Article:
There is often a requirement in an electronic system to provide an isolated voltage rail or multiple rails for powering wired interfaces such as RS485, wired mBus, 4-20mA current loops and various other types. An example application would be a smart electricity meter (eMeter). Instead of producing these rails by using additional windings on the main flyback magnetics, it is sometimes more desirable to produce these rails by taking a low voltage input and performing a low voltage isolated conversion. This avoids the main flyback converter’s magnetics from becoming too large, given the stringent safety isolation voltages and creepage and clearance rules that must be applied.
Various converter topologies are frequently used, like the flyback, fly-buck (and fly-buckboost) and the push-pull converter. This article looks at another topology - the full-bridge (or H-bridge) converter. There are a number of advantages to this topology:
- the four FETs ensure the current always has a path to flow and so there is little or no overshoot voltage spike
- it is not necessary to use a centre-tapped transformer, meaning that low-cost toroid transformers can be used having one primary and one secondary winding
- there is no energy storage and the transformer is fluxed in both positive and negative directions, which means the magnetics’ size is minimized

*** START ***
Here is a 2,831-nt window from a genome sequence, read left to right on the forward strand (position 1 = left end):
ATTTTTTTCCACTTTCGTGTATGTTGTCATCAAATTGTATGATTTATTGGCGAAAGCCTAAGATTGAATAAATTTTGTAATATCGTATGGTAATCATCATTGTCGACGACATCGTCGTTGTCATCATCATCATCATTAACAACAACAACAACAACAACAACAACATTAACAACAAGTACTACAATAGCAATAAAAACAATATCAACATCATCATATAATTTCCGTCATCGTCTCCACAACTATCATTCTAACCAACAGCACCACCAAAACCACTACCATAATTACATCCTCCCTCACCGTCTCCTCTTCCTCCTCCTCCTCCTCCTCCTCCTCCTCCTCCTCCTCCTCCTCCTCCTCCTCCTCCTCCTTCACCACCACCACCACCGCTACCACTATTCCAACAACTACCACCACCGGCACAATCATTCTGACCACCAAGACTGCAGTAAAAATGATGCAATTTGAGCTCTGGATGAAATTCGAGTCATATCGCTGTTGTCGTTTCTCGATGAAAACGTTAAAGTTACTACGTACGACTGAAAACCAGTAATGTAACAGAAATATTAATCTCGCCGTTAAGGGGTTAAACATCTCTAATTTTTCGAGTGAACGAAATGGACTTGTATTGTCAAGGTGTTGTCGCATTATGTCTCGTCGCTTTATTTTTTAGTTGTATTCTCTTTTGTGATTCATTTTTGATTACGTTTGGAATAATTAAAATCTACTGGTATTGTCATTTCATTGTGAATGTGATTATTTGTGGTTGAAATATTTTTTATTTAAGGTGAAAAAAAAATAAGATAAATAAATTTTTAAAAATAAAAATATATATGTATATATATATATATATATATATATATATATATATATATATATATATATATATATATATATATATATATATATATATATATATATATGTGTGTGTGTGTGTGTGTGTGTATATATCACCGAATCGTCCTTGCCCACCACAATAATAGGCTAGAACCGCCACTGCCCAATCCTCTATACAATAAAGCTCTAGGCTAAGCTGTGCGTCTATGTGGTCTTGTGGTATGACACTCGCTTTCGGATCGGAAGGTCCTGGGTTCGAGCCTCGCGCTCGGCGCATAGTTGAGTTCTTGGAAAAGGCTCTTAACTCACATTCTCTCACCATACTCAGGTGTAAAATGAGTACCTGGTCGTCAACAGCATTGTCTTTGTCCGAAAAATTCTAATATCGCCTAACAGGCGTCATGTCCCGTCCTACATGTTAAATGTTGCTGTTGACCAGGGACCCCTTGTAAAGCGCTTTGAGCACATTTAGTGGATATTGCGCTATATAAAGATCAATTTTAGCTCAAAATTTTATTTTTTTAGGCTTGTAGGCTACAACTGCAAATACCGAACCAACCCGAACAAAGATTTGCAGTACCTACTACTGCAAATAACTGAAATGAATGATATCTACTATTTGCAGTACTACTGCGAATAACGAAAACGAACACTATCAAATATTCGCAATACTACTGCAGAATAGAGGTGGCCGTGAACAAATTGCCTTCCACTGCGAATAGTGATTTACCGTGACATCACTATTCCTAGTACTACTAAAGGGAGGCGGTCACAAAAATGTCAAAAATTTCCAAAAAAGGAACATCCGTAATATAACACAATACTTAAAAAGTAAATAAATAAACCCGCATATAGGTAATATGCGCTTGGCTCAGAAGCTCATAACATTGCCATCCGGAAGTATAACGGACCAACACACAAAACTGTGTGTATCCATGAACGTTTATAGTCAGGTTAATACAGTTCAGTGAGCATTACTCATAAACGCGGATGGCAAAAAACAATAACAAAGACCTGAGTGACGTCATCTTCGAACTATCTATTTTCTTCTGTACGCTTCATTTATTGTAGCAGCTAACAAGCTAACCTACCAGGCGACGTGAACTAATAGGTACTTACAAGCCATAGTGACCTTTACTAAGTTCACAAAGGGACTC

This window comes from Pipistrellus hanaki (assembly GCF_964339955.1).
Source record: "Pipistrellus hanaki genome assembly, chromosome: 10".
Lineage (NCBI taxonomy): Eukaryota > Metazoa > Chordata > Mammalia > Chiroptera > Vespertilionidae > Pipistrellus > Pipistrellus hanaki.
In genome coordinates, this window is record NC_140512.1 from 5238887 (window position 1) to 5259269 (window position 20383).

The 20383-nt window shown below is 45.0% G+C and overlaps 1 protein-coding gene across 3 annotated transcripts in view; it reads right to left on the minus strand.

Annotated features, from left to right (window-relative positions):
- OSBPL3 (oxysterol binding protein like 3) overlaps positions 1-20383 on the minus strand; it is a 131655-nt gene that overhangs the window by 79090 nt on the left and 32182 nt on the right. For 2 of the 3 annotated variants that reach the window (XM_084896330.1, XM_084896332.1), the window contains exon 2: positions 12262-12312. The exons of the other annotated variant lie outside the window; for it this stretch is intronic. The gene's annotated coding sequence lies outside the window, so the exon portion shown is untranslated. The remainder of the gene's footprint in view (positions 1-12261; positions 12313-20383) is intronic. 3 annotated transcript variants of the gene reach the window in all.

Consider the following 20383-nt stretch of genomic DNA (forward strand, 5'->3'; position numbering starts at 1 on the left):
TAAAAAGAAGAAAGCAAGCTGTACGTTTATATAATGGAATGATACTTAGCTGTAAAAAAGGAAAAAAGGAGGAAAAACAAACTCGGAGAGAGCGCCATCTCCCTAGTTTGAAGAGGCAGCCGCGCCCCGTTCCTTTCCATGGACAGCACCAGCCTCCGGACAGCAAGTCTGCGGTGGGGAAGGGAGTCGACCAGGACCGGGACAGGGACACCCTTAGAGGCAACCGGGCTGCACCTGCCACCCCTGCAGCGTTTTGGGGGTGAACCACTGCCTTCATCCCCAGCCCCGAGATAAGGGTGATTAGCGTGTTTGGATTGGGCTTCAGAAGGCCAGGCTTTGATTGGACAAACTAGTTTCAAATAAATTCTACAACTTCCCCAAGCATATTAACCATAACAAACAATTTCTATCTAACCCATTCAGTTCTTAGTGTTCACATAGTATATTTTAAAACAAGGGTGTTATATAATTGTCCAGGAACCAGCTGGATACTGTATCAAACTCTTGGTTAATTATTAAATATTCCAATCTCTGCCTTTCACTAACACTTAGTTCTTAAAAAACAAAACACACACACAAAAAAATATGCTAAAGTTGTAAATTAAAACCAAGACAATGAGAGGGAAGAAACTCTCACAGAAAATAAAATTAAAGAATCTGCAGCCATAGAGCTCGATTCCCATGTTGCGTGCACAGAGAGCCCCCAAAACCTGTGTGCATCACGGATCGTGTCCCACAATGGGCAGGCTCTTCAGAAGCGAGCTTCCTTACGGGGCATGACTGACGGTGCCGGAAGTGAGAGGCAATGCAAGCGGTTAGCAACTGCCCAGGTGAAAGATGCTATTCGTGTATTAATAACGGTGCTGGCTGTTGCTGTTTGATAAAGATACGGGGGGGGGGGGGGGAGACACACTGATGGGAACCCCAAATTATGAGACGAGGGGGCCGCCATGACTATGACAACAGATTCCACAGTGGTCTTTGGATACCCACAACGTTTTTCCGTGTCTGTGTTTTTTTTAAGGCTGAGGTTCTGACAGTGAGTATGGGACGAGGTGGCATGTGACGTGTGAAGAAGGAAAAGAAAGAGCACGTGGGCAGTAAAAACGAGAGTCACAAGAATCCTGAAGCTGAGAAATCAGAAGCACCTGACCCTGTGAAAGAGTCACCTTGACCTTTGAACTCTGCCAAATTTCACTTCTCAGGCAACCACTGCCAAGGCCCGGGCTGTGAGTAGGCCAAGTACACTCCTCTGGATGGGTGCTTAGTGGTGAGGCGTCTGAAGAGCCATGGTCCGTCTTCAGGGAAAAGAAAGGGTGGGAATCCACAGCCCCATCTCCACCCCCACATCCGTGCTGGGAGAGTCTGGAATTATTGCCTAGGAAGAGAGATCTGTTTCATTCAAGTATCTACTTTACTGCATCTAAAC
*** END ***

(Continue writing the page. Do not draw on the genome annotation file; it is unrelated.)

- integrated motor-control ICs exist that integrate the FETs and current/thermal protection. Additionally, these devices’ dv/dt edges tend to be quite slow and this benefits systems trying to avoid RF emissions which can disrupt sensitive radio receivers that are also in the system.
- Some motor drive ICs have more than one H-bridge integrated and these can be controlled separately, enabling multiple full-bridge converters to be controlled using one IC. This is useful in applications where the outputs must be independent from each other and cannot be made simply by using one transformer having multiple isolated outputs.
Design of the Full Bridge DC-DC Converter
The DRV8848 is a dual H-bridge motor control IC rated up to 18Vin which makes it ideal for 12Vin designs. Each H-bridge is comprised of high-side P-FETs and low side N-FETs. An alternative architecture is a charge pump with high-side N-FETs. The charge pump can be a source of EMI and so for this EMI sensitive application the DRV8848 is a good choice. Each H-bridge is controlled separately by AINx, BINx logic inputs and each H-bridge has a programmable current limit (CL) via using an external sense resistor (Risense) per H-bridge. When triggered, the CL reacts by turning off the FETs that were ramping up the current and then by turning on the opposite pair of FETs, making the current ramp down for 20μs (the PWM Cycle) or until the next PWM switching cycle comes along. There is also a fast internal overcurrent limit, OCP, (set to 2A min) which if triggered is followed by a hiccup retry time of 1.6ms. These protection circuits are useful for isolated converters that have to withstand a fault condition overload on their output(s). Often overlooked when making discrete FET H-bridges is the undervoltage lockout function (UVLO, ~3V in DRV8848). This prevents